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Image Software Backup file size

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January 6, 2010 7:53:57 PM

I am just curious on how image backup software works.

I would think that it would work by reading all the 1's and 0's held on the drive and storing this as a very large number. If this is the case then why is the size of an image file so large when all it should be is 1 large number. Not having a clue on how imaging software really works i am obviously missing someone. I would be grateful if somoene could explain this.

Thanks in advance
a c 415 G Storage
January 6, 2010 8:56:53 PM

If you have a 1TB drive then you have almost 10,000,000,000,000 "ones" and "zeroes". It's a lot of digits to store - in fact it takes a terabyte (almost 10 terabits) to store them.

The space isn't reduced just by treating it as a "number" composed as string of digits. If I tell you to write down the word "supercalifragilisticexpialidocious", does it take less space if you write down the individual letters or if you write it down as a "word"? Doesn't matter. It still takes 34 letters to write it down.

You can reduce the size of backups if you do things like:
1) Don't bother backing up the part of the drive that isn't currently used for data
2) Handle special cases like a file full of "0" bits separately (ie, store something that notes "this file contains 10,000 zeros" instead of actually storing 10,000 zeros.

The latter is an example of compression, and it can work very well if the file has fairly regular patterns in it's data. But it's useless for things like photos and movies because those are already compressed and so there are no patterns that can be taken advantage of.
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January 10, 2010 1:28:21 PM

Thanks for your reply.

I understand there is no difference between storing 34 letters as it is the same.

However, on a hard-drive they are stored as 1's and 0's. Therefore it would be less space to simply store a number of say 65535 as its hexadecimal equivalent of FFFF. The one's and zero's are only on the hard-drive itself but to re-load an image it should simply only be able to load the image number equivalent?

So if all 1's and 0's were read from the drive and counted then could the total not be simply represented as a very large number. This would mean a small file size as the image software would deal with converting this back into its binary output onto the harddrive.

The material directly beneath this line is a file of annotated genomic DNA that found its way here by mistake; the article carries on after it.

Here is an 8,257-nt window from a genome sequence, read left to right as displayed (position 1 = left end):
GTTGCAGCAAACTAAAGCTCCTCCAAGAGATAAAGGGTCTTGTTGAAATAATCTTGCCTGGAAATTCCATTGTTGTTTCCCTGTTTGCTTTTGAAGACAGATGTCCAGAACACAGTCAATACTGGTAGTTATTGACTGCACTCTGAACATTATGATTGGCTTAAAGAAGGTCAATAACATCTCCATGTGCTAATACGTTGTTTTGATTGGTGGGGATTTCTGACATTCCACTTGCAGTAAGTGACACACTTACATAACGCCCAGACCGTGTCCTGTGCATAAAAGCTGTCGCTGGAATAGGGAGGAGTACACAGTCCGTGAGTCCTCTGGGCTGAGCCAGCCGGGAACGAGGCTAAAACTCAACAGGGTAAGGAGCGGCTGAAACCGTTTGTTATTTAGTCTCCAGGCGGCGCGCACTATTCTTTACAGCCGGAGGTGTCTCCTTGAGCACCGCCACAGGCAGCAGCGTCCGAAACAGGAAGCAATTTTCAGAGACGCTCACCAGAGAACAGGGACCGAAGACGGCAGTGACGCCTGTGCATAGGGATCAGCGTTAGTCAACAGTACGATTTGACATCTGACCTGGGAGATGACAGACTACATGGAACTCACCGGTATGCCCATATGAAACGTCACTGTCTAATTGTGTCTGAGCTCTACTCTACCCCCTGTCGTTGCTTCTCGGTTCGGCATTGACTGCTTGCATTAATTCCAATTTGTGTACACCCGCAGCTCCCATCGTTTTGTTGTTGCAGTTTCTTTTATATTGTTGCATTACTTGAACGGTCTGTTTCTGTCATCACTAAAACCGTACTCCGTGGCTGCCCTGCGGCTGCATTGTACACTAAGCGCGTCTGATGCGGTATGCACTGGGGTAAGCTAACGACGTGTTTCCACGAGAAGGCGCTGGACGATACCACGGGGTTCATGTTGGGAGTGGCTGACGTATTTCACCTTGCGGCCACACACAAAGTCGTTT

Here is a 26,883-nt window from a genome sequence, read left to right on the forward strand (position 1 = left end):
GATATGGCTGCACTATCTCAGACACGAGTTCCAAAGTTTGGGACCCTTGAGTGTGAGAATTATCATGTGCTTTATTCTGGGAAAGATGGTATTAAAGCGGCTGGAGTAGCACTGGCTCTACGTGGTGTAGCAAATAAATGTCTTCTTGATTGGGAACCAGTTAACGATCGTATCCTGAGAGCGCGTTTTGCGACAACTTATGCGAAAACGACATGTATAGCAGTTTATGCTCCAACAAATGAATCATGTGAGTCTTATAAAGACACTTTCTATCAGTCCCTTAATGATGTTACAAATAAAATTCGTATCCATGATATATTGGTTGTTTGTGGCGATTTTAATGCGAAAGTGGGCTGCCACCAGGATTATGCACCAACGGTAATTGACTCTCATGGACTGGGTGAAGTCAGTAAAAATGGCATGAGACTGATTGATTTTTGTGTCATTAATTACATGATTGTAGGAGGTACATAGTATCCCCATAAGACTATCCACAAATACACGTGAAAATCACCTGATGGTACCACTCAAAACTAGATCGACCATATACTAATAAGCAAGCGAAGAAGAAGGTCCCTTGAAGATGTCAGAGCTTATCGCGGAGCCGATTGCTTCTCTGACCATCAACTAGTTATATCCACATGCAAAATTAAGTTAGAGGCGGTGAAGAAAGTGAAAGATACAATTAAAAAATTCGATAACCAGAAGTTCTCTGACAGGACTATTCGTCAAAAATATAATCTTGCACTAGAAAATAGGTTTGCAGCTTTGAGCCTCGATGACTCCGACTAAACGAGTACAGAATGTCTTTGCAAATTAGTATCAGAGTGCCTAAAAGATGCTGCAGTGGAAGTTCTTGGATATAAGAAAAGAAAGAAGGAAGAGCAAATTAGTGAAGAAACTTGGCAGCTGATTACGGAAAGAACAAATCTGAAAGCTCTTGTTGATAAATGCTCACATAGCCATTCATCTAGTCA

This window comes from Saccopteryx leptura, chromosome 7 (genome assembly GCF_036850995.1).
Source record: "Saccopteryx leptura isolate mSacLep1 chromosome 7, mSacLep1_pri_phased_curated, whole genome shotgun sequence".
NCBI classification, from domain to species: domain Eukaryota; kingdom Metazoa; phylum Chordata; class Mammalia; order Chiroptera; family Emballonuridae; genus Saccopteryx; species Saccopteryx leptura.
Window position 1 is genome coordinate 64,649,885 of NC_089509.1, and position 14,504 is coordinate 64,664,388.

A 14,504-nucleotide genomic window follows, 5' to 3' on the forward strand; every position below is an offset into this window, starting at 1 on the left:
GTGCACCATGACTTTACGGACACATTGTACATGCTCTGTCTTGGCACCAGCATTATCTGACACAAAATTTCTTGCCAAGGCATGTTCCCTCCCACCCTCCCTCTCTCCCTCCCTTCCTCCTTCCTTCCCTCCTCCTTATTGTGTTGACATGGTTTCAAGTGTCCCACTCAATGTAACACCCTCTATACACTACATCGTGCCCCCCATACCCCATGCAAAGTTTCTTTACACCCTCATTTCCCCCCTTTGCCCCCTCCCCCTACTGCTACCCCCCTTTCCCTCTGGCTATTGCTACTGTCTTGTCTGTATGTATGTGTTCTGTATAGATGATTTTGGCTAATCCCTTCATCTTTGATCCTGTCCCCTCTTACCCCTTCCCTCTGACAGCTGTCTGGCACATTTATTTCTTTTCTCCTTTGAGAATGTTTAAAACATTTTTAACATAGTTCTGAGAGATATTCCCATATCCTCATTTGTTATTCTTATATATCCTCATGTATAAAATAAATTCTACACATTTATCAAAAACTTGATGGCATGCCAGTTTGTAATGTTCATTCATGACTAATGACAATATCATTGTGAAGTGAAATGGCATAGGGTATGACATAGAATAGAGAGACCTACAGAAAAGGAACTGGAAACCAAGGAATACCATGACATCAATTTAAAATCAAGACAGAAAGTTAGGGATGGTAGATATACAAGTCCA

01010101010100000001111111111100000000000001111111111111100000000000 = 12294897317110087424 (decimal)
AAA03FF8003FFF00 (Hexadecimal)

Obviously there will be limits due to 32bit/64bit but i don't see why this should not be possible? Any large number equated should could be later converted to its binary equivalent. Maybe this would require a lot of processor/time than the conventional method currently used?
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a c 415 G Storage
January 11, 2010 1:58:02 AM

I think the mistake you're making is in thinking that hexadecimal "FFFF" somehow takes less "space" than it's binary equivalent. In fact, there's absolutely no difference between a binary 1111111111111111, hex FFFF, or decimal 65535. When stored in a computer, they are all EXACTLY the same thing: two bytes with all of the bits set to '1's.

If you try to convert it to anything else, it will NOT save any space and in a lot of cases it will take up more space. For example, if you convert it to a string of ASCII characters containing "FFFF", it now takes up 4 bytes instead of just 2.

It's true that a binary number has more DIGITS, but each DIGIT only takes up one bit of storage. The same value expressed in base 16 can be written with fewer DIGITS, but each hexadecimal digit represents four bits of storage.

Binary numbers can be written in hex using 1/4 of the digits, but since each digit takes up 4 times as much storage the result requires exactly the same amount of storage.
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